Marsh, a senior linebacker from Jupiter, was a go-get ‘em freshman back in 2009 and a little big for his britches, apparently.
“I was ready to kill somebody,’’ Marsh said of that first start against Webber International. “The first play of the game was a play-action pass. I completely left my zone and came straight up for the run fake. I was trying to make a play, of course, the wily 18-year old, big-eyed, looking to make a play.’’
The coaching staff wasn’t appreciative of the effort.
“I was pulled out of the game; they put in another linebacker for me so the coach could yell at me. That was an eye opener.’’
The yelling kept up for a drive or two and Marsh got the message.
Fast forward to this season and he’s off to a solid start. Through just three games, he has 15 tackles, nearly half his last year’s total 34 and the coaches are appreciative of his efforts.
“I was very disappointed with last year,’’ Marsh said. “Playing with injuries and not playing as fast as I could have, I was playing conservative.’’ The injuries included bulging discs in his neck and a foot sprain.
The body has healed and the extra year of experience, along with taking things a bit more seriously, has made the difference.
“Part of that is experience,’’ he said. “If you have any doubts of any of your coverages you’re not going got play as fast. Now, I’ve become more knowledgeable, I’m a student of the game and know exactly where I fit in every situation so my decisions are that much faster now.’’
He also is quick to credit defensive coordinator and linebackers coach Jerry Odom with his progress.
“Not only am I putting in more time, I’m doing it more efficiently now,’’ he said. “And, coach Odom is the most knowledgeable person I’ve ever talked football with and he has a passion for it every day. He can point out 10 things I don’t even notice watching film. Whatever we’re doing I try to get something out of it.’’
The turnaround also is because of what many seniors say – the last season.
“It definitely gives you a sense of maturity, especially since you know it’s your last year here,’’ Marsh said. “I used to hear it all the time and you’re like ‘yeah, sure’ but once you’re in that spot it’s true. I have a sense of maturity and I want to get everything I can out of this year, especially because I was disappointed in last year, not only in myself but us as a whole. Any year we don’t win a championship is a disappointing season.’’
Odom said Marsh has, indeed, become more a student of the game.
“Anytime as you get older you’re going to be a better player because you understand more of what you’re doing,’’ Odom said. “You’re not doing it because coach told me to and might yell at me, you’re doing it because I understand where I fit in the scheme, how I fit in the scheme and what makes me better.’’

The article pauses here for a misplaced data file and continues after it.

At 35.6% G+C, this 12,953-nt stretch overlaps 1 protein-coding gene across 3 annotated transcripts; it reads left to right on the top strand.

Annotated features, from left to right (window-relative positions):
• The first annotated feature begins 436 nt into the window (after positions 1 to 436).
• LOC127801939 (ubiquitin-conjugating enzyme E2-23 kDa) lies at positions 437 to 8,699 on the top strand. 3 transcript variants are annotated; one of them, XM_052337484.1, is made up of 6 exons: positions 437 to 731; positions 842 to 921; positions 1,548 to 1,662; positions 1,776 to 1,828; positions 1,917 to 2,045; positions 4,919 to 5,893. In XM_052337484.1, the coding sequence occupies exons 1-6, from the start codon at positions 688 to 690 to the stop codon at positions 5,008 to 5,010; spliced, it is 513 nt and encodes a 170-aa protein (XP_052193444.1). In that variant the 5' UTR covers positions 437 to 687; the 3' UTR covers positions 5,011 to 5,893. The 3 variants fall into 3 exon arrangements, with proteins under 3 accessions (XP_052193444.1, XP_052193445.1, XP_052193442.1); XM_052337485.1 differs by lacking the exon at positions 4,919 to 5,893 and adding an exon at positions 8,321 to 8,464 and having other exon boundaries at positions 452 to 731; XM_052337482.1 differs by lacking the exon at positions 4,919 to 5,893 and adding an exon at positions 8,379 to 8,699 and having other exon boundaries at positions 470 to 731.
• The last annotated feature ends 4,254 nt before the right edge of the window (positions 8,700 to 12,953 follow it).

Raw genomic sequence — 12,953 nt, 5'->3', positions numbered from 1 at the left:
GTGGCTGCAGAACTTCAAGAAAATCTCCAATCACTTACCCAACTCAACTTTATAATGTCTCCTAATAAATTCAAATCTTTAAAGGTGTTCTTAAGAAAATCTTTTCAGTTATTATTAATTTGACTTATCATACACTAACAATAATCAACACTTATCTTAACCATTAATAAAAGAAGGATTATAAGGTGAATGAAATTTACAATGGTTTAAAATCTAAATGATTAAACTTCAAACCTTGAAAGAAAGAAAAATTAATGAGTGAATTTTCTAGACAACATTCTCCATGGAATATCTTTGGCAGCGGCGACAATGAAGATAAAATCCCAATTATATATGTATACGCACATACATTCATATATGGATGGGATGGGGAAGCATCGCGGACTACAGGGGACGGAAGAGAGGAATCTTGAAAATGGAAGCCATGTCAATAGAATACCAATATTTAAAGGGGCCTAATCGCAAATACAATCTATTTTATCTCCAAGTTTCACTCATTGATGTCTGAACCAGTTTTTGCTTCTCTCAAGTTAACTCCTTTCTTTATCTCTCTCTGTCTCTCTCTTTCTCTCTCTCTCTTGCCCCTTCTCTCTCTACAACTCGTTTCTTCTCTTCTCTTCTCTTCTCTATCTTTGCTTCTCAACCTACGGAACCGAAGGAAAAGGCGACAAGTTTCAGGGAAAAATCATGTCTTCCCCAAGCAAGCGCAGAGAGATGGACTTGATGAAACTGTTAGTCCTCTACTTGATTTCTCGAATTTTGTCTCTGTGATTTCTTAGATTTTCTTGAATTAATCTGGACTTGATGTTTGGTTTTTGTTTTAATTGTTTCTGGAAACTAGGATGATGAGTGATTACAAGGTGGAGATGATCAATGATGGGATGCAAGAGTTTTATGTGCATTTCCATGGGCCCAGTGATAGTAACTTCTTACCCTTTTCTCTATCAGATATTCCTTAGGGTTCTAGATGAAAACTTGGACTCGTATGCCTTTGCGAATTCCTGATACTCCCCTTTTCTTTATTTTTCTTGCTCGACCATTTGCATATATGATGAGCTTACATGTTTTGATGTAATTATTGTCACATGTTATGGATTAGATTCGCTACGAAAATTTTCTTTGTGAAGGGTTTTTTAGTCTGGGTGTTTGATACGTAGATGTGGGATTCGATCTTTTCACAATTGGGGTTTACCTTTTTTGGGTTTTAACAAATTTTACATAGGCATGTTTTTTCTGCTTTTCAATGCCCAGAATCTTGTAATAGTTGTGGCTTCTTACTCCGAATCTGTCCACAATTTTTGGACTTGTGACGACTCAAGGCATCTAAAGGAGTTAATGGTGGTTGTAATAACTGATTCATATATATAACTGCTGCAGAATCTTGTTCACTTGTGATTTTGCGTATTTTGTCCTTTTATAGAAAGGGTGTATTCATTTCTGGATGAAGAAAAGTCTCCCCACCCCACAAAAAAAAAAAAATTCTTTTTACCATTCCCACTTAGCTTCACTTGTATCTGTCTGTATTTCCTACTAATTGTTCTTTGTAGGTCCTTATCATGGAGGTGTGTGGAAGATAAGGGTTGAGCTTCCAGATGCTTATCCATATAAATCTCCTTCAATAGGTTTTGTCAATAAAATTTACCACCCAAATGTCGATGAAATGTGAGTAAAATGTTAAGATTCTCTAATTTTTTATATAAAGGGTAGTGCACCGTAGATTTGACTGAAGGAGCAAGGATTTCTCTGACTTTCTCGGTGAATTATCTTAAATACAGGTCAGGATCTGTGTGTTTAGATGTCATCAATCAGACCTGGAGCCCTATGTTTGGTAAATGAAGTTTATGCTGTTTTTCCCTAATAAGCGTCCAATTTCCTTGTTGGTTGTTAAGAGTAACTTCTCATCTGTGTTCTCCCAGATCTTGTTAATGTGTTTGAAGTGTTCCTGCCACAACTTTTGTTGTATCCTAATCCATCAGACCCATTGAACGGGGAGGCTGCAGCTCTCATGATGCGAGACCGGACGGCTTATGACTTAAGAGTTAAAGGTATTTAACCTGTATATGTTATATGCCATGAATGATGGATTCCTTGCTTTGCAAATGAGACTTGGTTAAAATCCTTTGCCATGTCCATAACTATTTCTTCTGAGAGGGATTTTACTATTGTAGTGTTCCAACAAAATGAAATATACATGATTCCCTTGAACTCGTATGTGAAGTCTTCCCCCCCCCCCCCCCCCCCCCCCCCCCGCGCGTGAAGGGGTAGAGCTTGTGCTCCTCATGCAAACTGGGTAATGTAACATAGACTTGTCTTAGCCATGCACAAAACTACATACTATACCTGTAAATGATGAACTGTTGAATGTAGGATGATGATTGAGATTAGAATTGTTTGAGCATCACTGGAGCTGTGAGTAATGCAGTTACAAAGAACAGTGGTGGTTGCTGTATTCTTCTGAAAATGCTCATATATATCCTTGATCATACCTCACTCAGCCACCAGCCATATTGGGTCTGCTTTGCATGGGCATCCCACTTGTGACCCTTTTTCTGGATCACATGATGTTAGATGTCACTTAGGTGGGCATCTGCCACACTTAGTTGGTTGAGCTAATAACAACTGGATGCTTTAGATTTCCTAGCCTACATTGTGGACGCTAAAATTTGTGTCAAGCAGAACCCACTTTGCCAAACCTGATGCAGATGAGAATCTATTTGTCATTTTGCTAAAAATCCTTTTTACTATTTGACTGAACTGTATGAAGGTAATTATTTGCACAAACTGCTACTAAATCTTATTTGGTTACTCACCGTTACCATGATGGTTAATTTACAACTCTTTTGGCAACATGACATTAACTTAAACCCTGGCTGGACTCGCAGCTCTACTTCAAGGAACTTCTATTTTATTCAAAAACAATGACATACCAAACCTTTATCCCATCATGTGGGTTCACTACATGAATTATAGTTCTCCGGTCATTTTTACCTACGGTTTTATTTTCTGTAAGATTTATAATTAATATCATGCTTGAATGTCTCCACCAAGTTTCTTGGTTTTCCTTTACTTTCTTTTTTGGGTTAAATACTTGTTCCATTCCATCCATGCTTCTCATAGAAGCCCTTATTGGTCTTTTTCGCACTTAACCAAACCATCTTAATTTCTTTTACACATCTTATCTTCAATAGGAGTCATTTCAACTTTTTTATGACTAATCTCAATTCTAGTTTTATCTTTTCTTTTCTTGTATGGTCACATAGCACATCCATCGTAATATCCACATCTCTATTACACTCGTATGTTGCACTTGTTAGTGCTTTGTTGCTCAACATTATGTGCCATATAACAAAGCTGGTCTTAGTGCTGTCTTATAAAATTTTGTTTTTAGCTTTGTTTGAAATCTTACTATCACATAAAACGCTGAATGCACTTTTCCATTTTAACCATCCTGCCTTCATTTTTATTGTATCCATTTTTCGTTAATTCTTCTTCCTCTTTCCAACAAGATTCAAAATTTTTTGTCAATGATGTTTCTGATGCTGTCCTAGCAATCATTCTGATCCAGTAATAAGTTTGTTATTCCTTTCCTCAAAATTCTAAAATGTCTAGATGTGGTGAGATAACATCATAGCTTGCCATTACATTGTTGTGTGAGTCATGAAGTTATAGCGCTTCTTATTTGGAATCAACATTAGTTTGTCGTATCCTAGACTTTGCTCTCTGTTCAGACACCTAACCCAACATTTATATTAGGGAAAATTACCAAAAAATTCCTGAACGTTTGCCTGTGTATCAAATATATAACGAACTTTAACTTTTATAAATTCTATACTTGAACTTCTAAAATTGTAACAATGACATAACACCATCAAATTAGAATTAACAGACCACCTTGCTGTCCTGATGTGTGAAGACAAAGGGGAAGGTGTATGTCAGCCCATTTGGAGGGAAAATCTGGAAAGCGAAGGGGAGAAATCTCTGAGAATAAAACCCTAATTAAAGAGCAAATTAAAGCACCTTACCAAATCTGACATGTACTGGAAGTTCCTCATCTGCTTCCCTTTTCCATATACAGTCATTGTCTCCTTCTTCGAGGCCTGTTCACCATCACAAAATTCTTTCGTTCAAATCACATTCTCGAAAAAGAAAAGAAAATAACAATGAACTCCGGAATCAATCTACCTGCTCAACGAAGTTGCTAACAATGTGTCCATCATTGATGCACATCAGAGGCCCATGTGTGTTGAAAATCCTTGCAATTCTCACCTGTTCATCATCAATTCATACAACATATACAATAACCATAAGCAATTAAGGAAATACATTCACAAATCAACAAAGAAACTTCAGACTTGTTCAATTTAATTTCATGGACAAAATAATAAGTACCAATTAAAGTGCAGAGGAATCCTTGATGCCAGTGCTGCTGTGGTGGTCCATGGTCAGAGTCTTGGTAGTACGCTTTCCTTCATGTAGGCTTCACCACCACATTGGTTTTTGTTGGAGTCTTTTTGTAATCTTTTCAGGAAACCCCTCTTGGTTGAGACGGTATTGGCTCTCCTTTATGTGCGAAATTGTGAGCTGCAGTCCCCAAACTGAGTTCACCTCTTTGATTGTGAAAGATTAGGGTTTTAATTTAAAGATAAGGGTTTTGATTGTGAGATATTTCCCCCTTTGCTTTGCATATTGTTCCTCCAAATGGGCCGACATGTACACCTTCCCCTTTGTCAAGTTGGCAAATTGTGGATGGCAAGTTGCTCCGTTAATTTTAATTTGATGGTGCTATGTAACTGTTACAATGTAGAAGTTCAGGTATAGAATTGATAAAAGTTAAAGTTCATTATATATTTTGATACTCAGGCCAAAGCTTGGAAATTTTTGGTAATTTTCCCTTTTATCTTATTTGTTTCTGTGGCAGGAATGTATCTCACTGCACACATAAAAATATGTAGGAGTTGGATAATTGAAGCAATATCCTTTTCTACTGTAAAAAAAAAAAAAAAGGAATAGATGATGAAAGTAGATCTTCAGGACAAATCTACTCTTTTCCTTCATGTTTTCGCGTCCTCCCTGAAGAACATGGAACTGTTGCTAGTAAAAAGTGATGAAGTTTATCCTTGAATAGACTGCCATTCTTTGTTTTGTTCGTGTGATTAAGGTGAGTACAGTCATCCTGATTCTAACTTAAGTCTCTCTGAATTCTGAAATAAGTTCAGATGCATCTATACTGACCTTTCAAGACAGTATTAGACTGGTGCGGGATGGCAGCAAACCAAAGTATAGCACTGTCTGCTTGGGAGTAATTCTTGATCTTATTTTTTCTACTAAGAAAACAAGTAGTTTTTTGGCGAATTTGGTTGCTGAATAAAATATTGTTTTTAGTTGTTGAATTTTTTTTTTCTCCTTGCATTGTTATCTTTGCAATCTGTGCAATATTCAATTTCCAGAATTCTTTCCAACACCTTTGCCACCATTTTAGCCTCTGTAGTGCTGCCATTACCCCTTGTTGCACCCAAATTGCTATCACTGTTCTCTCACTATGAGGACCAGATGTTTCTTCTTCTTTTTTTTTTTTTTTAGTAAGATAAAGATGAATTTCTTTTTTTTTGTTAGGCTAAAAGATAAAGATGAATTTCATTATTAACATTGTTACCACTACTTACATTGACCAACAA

The coach also indicated he knew it was only a matter of time for Marsh to get it, mainly because the accounting major (3.53 grade point average) is so smart.
“I called him smart-dumb guy the first year I was here because he’s one of the smartest guys we have on our team, a very sharp individual,’’ Odom said. “He no longer has that moniker; he’s become a smart football player to go along with being a smart person. I like to give him hard time about that.’’
Marsh, who interned as a financial analyst for Lockheed Martin in the summer and continues to work with the company five to seven hours a week, is realistic about his football days which, he says, is helping him this year.
“The urgency is 100 percent because this is the last one,’’ he said. “I’m very realistic that I’m probably not going to play at the next level and I do have a good career I’m pursuing. I love this sport and I can live with it being the last year if I can go out on the right terms. It will be the right terms if I know I did everything I can in practice, workouts, didn’t take anything off. I want to win another championship and I don’t want to lose another game from here on out. That would be the right for me.’’
Oh, and Odom denies he was the coach doing the yelling in Marsh’s first effort.
“No, that wasn’t me,’’ he said. “He’s a super kid and a very hard worker. If everybody worked as hard as he does and cared as much as he does we’d be very, very good.’’
- Jim Nasella